At that point they both rushed to correct me.

“No, no,” said the woman. “There’s a lot of problems there, to be sure. The poverty is shocking. But the people are are so happy and full of life. Everyone here is miserable all the time. We can’t wait to go back!”

There’s a lot of talk in America these days about how terrible billionaires are, and how evil capitalism is, but I think there’s something very important missing from that conversation. Billionaires aren’t some other species. Capitalism isn’t just some economic system imposed on us. The economic engine of this country is us, and we love to consume.

We, The (vast majority of the) People of these United States, who are addicted to comparing ourselves only to those who have more than we do. We, whose homes each have at least one room where we can go inside and take a hot shower in clean water, in private, any day of the week. We, who throw billions of dollars every year at Amazon.com for shit we (let us be honest) really, truly do not need.

Our Black Friday sales are violent. Our children take on immoral levels of debt to go to college to become ‘good earners.’ Our social media feeds are a barrage of crap that has no real value, marketed to us with a silver-plated spoon — and we click, and we order. TikTok made me buy it.

We consume and consume even when it's unnecessary and then to assuage our guilt, we scream sanctimoniously about capitalism as if it were not actually being fueled by our consumption. We really and truly seem to believe that if we got rid of billionaires, we wouldn’t keep making more of them. Ultimately, we want our billionaire bad guys; our glamorous, diamond-encrusted celebs; and our privileged academic and political elites who pay big money to masquerade as meritocratic. If we didn't want them, we wouldn't be so goddamn eager to support them with our money, attention and votes.

I’ve come to realize that no matter how hard I work at the things that are important to me, I will never get to ‘make a difference’ in America because my values are different from those held by the people in our society who have the most money and power; and our society – like every other society in the history of the world – is made in the image of the powerful, the wealthy.

That’s ok.

Because in the end, nothing can save us from the exact same fate that befalls every other human being — past, present or foreseeable future. Nothing that we can earn or own is going to fulfill us and make us love ourselves and the people around us any better. No amount of achievements, awards or recognition will be important to us as we meet and embrace the ends of our lives.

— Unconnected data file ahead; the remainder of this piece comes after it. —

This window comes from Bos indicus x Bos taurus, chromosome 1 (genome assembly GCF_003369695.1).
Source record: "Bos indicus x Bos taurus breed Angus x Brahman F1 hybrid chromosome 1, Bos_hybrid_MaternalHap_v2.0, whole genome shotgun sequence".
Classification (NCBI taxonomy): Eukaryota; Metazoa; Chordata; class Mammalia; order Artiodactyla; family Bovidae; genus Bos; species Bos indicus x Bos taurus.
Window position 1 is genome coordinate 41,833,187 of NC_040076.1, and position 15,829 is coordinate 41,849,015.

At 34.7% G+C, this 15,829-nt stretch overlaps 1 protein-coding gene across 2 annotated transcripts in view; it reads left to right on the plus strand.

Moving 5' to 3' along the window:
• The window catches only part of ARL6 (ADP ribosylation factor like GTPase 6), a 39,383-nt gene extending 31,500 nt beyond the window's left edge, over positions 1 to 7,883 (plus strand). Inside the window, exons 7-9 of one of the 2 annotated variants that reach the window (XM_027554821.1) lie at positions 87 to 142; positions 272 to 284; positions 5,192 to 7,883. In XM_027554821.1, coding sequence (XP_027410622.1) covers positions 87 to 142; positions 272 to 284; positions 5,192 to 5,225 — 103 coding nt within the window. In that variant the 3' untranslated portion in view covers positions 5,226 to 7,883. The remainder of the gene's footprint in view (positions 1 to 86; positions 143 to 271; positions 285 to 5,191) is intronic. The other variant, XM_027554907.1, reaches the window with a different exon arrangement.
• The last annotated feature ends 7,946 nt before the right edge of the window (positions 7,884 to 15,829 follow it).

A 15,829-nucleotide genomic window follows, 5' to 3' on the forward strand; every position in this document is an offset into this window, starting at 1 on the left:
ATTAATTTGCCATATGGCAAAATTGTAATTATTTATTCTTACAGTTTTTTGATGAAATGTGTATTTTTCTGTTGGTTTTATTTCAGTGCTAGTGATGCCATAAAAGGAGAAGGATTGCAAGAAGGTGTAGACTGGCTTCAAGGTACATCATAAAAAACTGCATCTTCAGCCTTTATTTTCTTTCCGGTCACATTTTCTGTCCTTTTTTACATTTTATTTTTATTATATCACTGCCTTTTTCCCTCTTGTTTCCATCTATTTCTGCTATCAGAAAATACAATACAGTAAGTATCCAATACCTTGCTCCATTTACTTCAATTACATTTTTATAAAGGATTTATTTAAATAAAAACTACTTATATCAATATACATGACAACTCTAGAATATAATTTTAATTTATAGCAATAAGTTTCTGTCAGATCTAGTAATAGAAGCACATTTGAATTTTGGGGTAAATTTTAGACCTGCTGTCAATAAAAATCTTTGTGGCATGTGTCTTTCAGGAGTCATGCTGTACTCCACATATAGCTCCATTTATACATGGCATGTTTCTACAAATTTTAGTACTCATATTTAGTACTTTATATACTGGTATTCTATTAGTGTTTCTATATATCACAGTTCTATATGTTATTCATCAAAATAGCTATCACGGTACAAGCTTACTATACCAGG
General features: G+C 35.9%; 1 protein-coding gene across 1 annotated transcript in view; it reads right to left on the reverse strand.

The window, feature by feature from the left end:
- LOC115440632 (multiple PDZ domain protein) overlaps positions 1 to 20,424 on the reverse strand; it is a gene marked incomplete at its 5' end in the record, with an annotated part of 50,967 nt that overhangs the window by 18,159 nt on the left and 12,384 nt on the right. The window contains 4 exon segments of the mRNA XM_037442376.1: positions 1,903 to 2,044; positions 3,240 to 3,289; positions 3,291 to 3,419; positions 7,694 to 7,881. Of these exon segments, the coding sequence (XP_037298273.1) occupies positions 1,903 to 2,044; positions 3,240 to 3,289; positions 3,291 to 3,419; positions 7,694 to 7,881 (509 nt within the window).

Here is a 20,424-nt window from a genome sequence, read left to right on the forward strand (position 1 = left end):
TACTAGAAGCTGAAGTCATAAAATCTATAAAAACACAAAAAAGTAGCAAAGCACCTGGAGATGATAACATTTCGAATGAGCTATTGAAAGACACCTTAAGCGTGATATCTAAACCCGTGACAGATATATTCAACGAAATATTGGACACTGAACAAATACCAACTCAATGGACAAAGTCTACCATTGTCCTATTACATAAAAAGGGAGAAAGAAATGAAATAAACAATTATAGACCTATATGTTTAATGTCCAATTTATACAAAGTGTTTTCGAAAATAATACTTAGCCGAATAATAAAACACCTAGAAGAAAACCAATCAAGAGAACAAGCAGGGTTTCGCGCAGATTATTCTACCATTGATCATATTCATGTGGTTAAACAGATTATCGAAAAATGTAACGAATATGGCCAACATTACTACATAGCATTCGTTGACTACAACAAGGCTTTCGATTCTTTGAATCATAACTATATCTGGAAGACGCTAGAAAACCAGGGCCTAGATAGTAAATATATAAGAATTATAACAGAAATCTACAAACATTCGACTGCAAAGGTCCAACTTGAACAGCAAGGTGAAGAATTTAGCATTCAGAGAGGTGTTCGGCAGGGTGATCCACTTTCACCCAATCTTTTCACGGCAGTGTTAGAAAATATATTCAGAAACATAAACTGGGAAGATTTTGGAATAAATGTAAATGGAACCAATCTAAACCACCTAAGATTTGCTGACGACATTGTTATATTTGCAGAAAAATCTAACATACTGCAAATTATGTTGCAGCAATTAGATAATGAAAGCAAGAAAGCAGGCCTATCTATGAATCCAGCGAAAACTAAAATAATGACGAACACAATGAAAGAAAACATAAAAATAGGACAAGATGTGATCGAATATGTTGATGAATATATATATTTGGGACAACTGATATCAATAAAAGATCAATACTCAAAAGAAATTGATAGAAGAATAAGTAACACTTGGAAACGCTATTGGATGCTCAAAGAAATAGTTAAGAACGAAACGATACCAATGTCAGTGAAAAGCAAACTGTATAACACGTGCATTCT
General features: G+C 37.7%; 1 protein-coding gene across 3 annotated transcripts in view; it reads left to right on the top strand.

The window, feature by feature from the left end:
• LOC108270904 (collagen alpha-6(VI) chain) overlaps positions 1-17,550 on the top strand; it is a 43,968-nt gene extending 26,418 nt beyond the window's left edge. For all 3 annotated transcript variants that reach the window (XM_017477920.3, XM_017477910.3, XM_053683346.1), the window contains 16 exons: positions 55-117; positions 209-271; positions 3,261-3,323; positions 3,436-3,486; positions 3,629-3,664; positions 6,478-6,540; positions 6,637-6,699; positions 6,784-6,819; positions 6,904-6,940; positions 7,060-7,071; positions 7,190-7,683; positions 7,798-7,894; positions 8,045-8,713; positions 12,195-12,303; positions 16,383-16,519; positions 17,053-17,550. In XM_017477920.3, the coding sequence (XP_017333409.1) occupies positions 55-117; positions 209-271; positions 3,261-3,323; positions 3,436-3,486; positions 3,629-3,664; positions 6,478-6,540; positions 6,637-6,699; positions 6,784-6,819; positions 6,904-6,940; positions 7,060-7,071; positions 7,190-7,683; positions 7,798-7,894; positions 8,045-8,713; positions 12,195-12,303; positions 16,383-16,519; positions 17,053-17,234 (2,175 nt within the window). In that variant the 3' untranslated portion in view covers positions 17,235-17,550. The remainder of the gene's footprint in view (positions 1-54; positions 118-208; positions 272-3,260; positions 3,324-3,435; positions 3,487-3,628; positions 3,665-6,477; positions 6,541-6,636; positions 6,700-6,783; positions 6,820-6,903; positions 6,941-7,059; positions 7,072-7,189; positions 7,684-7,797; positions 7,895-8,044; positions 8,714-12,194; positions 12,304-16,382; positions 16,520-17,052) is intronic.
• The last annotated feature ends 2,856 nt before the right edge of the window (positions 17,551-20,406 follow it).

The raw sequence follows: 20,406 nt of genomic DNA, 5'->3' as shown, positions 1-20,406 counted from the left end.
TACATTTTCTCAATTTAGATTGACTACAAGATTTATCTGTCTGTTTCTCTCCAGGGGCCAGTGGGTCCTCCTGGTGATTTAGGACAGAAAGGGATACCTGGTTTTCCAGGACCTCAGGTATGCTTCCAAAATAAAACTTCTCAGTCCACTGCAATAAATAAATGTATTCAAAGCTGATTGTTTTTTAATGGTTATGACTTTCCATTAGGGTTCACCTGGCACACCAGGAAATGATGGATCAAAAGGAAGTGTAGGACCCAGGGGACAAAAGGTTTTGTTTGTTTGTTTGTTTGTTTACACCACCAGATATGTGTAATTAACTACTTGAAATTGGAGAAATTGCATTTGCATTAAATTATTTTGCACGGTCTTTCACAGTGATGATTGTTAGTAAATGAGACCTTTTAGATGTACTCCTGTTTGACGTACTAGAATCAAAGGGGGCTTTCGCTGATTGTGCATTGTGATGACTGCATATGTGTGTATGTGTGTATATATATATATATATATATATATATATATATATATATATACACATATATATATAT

It will always be about the humans we live with and planet we live on that determines whether we’ve lived well.

In reality, human beings need relatively very little to live well. And maybe some folks have figured this out already, but as I ponder what I want to do with the rest of my life (I just turned 49 this month), I am taking an inventory of what my needs actually are, and how I want to live out the time I have left.

What the world (and America specifically) needs right now is a whole lot of introspection. No one will ever declare, “I have enough already!” It’s not in our nature. (That’s why even in socialist and communist societies people hoard resources, engage in nepotism and prioritize themselves and their tribal affiliations over all others.) What each of us must do now is ask ourselves: “When will I have enough?”

For my part, I’m now deeply aware that I have enough. And yet, I still find myself wanting more. I want to be able to landscape my yard, visit Japan, write stories that get published, and make creative contributions that allow people to remember me when I’m gone. But do I need these things to be happy? Are these things a measure of my worth? What if I never get them? And how much time and energy and vitality am I willing to sacrifice in service of my habits of consumption?

Ultimately, I must learn to value myself and appreciate my life without those external acquisitions, because I'm now very clear that even if I achieve these things, I'll find something else to chase after. These days I'm spending enormous effort to “reprogram” myself and overhaul my list of priorities. Right now the most valuable asset I have is time, and I’m going to use it as wisely as possible.

More than anything, I want to make my decisions based on what is intrinsically important to me, not according to the fucked up values of a society that cannot reckon with a cancerous collective materialism that is destroying the planet and diminishing our humanity.

Enough is enough.